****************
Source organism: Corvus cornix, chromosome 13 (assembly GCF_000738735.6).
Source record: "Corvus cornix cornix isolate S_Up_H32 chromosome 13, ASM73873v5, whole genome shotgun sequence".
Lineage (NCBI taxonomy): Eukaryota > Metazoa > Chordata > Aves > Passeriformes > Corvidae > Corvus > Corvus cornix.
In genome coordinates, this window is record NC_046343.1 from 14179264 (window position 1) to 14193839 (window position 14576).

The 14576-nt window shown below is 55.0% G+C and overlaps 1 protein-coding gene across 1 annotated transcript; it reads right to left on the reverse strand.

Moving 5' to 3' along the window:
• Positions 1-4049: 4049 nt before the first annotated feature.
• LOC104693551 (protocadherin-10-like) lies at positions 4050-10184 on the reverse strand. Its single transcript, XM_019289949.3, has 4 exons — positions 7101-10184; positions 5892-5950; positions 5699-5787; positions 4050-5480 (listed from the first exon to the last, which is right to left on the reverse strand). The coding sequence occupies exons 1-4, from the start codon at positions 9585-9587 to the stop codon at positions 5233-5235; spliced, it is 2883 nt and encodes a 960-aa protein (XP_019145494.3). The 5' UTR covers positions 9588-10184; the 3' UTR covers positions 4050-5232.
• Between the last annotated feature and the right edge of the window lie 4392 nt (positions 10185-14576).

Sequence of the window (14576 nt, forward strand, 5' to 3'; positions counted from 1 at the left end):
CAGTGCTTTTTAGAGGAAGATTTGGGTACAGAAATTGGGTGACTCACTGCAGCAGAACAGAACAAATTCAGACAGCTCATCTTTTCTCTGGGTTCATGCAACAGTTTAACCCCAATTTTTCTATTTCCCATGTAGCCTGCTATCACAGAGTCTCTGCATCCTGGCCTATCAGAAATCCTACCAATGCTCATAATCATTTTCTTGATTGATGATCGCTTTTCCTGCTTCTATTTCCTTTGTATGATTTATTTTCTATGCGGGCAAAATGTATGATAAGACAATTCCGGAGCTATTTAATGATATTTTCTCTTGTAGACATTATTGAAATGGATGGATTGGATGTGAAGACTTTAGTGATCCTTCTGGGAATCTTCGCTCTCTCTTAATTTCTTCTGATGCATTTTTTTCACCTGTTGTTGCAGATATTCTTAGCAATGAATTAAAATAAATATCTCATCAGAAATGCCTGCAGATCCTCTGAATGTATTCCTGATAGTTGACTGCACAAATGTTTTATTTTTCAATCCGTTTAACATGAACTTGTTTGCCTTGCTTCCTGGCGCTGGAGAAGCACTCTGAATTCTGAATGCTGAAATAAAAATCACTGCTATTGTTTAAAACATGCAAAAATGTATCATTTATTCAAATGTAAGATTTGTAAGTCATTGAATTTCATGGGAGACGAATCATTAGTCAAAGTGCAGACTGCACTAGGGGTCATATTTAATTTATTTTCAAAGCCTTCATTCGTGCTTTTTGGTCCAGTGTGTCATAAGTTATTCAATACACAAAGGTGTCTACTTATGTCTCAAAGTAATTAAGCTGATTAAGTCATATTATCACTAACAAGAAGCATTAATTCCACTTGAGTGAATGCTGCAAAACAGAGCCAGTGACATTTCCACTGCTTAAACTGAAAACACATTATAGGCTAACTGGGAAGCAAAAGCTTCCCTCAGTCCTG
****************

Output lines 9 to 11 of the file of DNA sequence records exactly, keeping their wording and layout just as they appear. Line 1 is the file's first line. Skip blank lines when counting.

• Between the last annotated feature and the right edge of the window lie 4392 nt (positions 10185-14576).

Sequence of the window (14576 nt, forward strand, 5' to 3'; positions counted from 1 at the left end):
CAGTGCTTTTTAGAGGAAGATTTGGGTACAGAAATTGGGTGACTCACTGCAGCAGAACAGAACAAATTCAGACAGCTCATCTTTTCTCTGGGTTCATGCAACAGTTTAACCCCAATTTTTCTATTTCCCATGTAGCCTGCTATCACAGAGTCTCTGCATCCTGGCCTATCAGAAATCCTACCAATGCTCATAATCATTTTCTTGATTGATGATCGCTTTTCCTGCTTCTATTTCCTTTGTATGATTTATTTTCTATGCGGGCAAAATGTATGATAAGACAATTCCGGAGCTATTTAATGATATTTTCTCTTGTAGACATTATTGAAATGGATGGATTGGATGTGAAGACTTTAGTGATCCTTCTGGGAATCTTCGCTCTCTCTTAATTTCTTCTGATGCATTTTTTTCACCTGTTGTTGCAGATATTCTTAGCAATGAATTAAAATAAATATCTCATCAGAAATGCCTGCAGATCCTCTGAATGTATTCCTGATAGTTGACTGCACAAATGTTTTATTTTTCAATCCGTTTAACATGAACTTGTTTGCCTTGCTTCCTGGCGCTGGAGAAGCACTCTGAATTCTGAATGCTGAAATAAAAATCACTGCTATTGTTTAAAACATGCAAAAATGTATCATTTATTCAAATGTAAGATTTGTAAGTCATTGAATTTCATGGGAGACGAATCATTAGTCAAAGTGCAGACTGCACTAGGGGTCATATTTAATTTATTTTCAAAGCCTTCATTCGTGCTTTTTGGTCCAGTGTGTCATAAGTTATTCAATACACAAAGGTGTCTACTTATGTCTCAAAGTAATTAAGCTGATTAAGTCATATTATCACTAACAAGAAGCATTAATTCCACTTGAGTGAATGCTGCAAAACAGAGCCAGTGACATTTCCACTGCTTAAACTGAAAACACATTATAGGCTAACTGGGAAGCAAAAGCTTCCCTCAGTCCTG